This is one of those books where I wished I could put half a star because It's better than ok but I'm not sure that I really liked it...Trouble With Lichen is about how two biochemists discover a lichen which can slow down a persons metabolism and then how they deal with these discoveries. Francis Saxover feels that it will be a disaster as there isn't enough of the lichen for everyone and so he decides to hide the discovery while Diana Brackley gets a job at an upscale beauty and secretly starts dosing clients who have important husbands with the lichen so that when word finally gets out it won't just get shut down.I really enjoyed most of this story and the idea behind it but found that after 140 pages it started to waffle a bit. This is because quickly after Diana and Francis meet up again it all starts falling down around them. It's not even like there is a time jump in the story it is really like a week later when everyone is trying to figure out their secret and going to some pretty serious lengths to find out. I struggled to really understand why that was happening so fast.My other big problem with this book is the science, because seriously it's just not how biology works. The basis of the lichen is that is slows down you metabolism by a certain factor that is determined by the concentration of your dose. Francis and Diana slow there metabolisms down to 1/5 of the speed while everyone they use it on is at about 1/3 of the speed of their regular metabolism. I first realised the flaw in the science when one character asks if using the lichen will mean they have to start eating less and I automatically answered in my head "Well yes. Of course you do! If you don't you are going to gain weight like crazy." Then I read the reply of "No" from the other character and was slightly concerned but figured, hey it's fiction give them some leeway. Then I started thinking about it all a little more.Diana has to be on top of any of her beauty clients who come in becoming pregnant because if they remain on the lichen they are going to be pregnant for 27 months and people are going to notice. Cover blown. But then, thinking on it further, seeing as the majority of the people on the lichen anyway are women aren't they going to pick it up for themselves pretty quickly? If their entire body metabolism is slowed down by 1/3 that means that are only going to menstruate every 3 months. That's something they are going to pick up quickly. These are just some pretty big flaws in the science I picked up and while I get that at the time it was written, especially since it's written by a man, this isn't really something they are going to discuss in fictional book.Once you get past that though it's a fairly decent read from an author that I enjoy so it's not put me off reading more of his stuff. Overall 2.5 stars.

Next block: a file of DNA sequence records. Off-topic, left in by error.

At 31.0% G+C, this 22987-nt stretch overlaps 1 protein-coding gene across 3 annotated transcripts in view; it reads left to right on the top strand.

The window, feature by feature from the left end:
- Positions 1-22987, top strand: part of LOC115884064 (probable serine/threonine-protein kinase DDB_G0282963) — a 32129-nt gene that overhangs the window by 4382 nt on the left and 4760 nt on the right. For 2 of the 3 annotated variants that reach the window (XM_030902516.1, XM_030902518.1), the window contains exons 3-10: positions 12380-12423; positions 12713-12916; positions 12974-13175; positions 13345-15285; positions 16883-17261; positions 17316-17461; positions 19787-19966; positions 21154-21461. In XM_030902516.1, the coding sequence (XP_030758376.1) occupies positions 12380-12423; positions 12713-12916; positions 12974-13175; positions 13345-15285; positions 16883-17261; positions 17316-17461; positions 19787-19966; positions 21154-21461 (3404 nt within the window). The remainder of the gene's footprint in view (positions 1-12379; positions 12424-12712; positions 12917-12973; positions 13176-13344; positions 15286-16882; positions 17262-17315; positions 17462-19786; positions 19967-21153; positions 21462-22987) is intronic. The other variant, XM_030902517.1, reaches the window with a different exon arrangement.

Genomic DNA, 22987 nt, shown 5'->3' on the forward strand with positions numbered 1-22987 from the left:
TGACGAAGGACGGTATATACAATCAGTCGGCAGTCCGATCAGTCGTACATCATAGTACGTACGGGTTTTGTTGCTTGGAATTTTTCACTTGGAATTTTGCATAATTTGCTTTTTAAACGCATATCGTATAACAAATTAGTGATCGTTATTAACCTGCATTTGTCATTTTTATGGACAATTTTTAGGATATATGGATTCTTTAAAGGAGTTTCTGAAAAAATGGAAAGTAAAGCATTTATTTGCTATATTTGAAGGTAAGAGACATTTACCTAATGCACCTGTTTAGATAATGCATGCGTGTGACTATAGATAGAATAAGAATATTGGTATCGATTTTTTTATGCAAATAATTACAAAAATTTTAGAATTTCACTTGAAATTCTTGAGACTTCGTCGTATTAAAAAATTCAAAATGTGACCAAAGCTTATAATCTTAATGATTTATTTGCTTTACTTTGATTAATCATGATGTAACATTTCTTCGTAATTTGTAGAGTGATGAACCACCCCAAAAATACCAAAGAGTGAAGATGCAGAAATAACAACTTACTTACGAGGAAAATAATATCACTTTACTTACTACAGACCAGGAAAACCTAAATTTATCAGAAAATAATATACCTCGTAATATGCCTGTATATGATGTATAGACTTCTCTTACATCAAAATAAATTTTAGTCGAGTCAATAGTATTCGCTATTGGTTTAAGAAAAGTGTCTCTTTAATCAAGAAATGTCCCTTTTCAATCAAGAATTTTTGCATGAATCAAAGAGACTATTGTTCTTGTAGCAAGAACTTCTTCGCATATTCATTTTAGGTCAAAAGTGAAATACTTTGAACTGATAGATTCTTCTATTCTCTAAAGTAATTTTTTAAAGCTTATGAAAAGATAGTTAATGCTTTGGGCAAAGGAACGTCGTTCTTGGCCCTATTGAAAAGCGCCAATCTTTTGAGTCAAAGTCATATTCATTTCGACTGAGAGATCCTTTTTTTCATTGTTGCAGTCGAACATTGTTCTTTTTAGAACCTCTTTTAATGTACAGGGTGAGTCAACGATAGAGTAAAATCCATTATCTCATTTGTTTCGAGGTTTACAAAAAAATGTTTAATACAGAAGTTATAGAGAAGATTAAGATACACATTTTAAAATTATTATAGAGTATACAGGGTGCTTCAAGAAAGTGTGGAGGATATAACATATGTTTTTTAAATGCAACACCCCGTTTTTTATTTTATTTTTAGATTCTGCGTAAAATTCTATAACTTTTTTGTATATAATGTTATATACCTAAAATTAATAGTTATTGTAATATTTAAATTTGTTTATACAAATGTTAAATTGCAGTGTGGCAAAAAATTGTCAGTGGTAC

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This lesser known novel from John Wyndham deals with the sudden discovery of a lichen that extends a person’s life to almost 200 years. The discoverer is a feminist who decides that the lichen provides the perfect opportunity to start a revolution to liberate women. The first half of the book is seemingly written in a tongue-in-cheek style and I found a distraction in attempting to figure out whether Wyndham is criticising elements of the feminist movement or promoting it.The second half of the book seems to shift and from here I get the impression that he is criticising a wider issue about any kind of scientific revolution in human history and those who attempt to exploit it. Once the existence of the lichen is out, it spreads fear to governments and those with a vested interest in their own market share and a desperate clamour to claim the lichen for themselves.I’m afraid the book is just too messy for Wyndham’s point to be clear. It jumps around too much and any moral point he is trying to make just keeps changing before the point is finally revealed and by that time, though the book is short, I had given up caring.See more book reviews at my blog
—M.G. Mason